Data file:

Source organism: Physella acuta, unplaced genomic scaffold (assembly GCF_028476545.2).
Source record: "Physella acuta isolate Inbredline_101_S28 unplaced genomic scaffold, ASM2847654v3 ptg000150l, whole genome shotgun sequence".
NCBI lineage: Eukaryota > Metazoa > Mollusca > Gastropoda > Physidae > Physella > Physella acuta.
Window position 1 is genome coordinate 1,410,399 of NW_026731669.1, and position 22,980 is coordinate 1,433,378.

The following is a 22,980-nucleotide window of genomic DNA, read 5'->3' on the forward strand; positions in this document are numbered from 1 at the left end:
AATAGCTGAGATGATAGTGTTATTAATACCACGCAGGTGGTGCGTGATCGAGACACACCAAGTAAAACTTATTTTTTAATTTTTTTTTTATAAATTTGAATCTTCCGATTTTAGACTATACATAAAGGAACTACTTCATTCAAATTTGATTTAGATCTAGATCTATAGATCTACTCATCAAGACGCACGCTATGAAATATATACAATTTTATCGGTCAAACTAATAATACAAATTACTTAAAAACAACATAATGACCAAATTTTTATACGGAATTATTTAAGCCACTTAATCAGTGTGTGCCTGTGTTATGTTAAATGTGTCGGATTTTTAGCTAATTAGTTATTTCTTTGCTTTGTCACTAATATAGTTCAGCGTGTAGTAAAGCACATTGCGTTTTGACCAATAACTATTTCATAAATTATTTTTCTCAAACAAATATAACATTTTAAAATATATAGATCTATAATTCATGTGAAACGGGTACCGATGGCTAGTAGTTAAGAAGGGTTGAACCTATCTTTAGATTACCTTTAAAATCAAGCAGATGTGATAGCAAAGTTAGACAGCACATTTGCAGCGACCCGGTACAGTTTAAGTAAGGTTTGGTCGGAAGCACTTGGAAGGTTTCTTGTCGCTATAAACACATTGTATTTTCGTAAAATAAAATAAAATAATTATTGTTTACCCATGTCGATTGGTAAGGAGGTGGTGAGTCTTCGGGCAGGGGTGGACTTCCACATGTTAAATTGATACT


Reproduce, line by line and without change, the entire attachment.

Source organism: Physella acuta, unplaced genomic scaffold (assembly GCF_028476545.2).
Source record: "Physella acuta isolate Inbredline_101_S28 unplaced genomic scaffold, ASM2847654v3 ptg000150l, whole genome shotgun sequence".
NCBI lineage: Eukaryota > Metazoa > Mollusca > Gastropoda > Physidae > Physella > Physella acuta.
Window position 1 is genome coordinate 1,410,399 of NW_026731669.1, and position 22,980 is coordinate 1,433,378.

The following is a 22,980-nucleotide window of genomic DNA, read 5'->3' on the forward strand; positions in this document are numbered from 1 at the left end:
AATAGCTGAGATGATAGTGTTATTAATACCACGCAGGTGGTGCGTGATCGAGACACACCAAGTAAAACTTATTTTTTAATTTTTTTTTTATAAATTTGAATCTTCCGATTTTAGACTATACATAAAGGAACTACTTCATTCAAATTTGATTTAGATCTAGATCTATAGATCTACTCATCAAGACGCACGCTATGAAATATATACAATTTTATCGGTCAAACTAATAATACAAATTACTTAAAAACAACATAATGACCAAATTTTTATACGGAATTATTTAAGCCACTTAATCAGTGTGTGCCTGTGTTATGTTAAATGTGTCGGATTTTTAGCTAATTAGTTATTTCTTTGCTTTGTCACTAATATAGTTCAGCGTGTAGTAAAGCACATTGCGTTTTGACCAATAACTATTTCATAAATTATTTTTCTCAAACAAATATAACATTTTAAAATATATAGATCTATAATTCATGTGAAACGGGTACCGATGGCTAGTAGTTAAGAAGGGTTGAACCTATCTTTAGATTACCTTTAAAATCAAGCAGATGTGATAGCAAAGTTAGACAGCACATTTGCAGCGACCCGGTACAGTTTAAGTAAGGTTTGGTCGGAAGCACTTGGAAGGTTTCTTGTCGCTATAAACACATTGTATTTTCGTAAAATAAAATAAAATAATTATTGTTTACCCATGTCGATTGGTAAGGAGGTGGTGAGTCTTCGGGCAGGGGTGGACTTCCACATGTTAAATTGATACT